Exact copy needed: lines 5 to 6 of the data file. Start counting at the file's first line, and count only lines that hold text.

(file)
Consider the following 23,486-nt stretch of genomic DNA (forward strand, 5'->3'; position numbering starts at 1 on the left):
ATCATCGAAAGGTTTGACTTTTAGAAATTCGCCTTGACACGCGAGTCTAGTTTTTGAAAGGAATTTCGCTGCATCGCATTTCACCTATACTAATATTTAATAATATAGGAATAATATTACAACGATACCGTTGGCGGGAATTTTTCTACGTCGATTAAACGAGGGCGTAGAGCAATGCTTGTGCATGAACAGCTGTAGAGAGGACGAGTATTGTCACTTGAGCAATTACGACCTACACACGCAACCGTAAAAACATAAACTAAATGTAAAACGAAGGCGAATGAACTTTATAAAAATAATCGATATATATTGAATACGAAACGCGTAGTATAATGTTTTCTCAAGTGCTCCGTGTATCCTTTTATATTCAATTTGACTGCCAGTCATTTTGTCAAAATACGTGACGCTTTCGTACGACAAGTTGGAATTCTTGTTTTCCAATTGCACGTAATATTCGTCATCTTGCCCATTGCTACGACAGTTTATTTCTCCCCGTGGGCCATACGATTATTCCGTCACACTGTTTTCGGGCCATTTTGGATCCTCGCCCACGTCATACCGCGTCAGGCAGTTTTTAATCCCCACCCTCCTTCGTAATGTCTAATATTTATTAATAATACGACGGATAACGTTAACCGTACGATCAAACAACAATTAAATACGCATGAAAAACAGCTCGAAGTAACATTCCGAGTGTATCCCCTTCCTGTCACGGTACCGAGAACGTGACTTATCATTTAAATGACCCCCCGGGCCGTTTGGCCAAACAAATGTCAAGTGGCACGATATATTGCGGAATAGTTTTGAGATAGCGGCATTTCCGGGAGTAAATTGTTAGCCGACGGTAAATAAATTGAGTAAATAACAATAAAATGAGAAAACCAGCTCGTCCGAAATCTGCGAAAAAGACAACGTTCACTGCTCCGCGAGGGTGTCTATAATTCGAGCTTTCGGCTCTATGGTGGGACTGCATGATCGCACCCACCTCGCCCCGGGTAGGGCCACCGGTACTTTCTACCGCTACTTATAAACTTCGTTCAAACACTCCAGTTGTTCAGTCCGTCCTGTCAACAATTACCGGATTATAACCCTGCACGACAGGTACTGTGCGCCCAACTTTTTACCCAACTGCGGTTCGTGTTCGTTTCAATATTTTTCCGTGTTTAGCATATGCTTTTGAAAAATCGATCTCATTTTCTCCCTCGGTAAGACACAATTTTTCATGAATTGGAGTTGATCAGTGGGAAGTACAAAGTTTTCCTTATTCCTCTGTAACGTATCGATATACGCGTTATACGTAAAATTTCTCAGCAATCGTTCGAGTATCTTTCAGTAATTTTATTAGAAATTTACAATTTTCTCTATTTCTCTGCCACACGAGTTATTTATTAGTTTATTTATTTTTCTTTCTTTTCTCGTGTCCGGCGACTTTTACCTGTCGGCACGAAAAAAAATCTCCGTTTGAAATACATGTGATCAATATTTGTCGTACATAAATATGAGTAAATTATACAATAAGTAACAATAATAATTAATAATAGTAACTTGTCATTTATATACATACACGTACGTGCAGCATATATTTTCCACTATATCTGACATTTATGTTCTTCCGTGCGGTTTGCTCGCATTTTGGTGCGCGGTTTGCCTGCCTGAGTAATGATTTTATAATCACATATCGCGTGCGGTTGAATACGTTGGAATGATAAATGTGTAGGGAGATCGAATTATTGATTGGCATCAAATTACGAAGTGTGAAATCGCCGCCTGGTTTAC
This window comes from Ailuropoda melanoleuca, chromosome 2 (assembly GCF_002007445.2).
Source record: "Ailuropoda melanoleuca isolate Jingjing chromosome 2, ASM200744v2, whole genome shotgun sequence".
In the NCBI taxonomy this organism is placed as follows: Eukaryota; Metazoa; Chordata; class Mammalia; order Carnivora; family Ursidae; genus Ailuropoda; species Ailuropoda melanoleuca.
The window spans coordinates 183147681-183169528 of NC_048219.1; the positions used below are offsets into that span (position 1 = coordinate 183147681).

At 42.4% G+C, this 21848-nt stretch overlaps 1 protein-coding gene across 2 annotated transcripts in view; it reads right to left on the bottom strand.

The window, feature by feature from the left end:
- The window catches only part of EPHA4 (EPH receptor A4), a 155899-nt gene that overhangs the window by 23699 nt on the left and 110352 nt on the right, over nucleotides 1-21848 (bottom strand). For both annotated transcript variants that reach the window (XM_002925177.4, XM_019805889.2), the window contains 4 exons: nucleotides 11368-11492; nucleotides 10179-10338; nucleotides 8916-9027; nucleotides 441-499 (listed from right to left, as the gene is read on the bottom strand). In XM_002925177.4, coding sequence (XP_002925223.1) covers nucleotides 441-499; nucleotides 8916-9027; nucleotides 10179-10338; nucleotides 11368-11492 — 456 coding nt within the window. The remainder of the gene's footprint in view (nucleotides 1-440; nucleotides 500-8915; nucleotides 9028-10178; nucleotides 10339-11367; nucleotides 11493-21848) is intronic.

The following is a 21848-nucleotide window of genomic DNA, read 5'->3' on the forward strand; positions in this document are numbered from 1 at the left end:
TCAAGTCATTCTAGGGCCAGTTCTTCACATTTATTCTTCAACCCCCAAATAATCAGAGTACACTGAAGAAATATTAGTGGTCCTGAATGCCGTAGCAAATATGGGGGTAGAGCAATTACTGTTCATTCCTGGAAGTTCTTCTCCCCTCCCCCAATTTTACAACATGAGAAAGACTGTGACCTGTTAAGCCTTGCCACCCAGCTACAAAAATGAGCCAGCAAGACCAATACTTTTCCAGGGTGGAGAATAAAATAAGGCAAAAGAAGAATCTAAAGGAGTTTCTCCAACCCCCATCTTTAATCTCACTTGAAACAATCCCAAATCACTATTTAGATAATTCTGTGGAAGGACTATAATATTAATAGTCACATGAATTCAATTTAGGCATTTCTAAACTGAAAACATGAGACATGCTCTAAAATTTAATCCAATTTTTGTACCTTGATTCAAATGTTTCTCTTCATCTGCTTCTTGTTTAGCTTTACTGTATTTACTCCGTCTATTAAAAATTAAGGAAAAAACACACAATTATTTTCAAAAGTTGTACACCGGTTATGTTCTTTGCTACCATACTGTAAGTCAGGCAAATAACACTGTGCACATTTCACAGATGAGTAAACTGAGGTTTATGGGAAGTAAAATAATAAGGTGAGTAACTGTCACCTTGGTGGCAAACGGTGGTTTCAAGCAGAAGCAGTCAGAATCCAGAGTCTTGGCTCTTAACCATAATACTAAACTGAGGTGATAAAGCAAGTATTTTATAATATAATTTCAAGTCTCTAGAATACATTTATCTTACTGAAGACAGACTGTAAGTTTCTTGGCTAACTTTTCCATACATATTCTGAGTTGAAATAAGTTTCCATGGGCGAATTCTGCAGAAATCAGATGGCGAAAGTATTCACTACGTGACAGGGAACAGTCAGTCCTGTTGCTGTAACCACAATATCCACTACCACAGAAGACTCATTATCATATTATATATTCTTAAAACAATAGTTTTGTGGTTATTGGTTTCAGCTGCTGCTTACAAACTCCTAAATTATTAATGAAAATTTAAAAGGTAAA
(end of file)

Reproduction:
In the NCBI taxonomy this organism is placed as follows: Eukaryota; Metazoa; Chordata; class Mammalia; order Carnivora; family Ursidae; genus Ailuropoda; species Ailuropoda melanoleuca.
The window spans coordinates 183147681-183169528 of NC_048219.1; the positions used below are offsets into that span (position 1 = coordinate 183147681).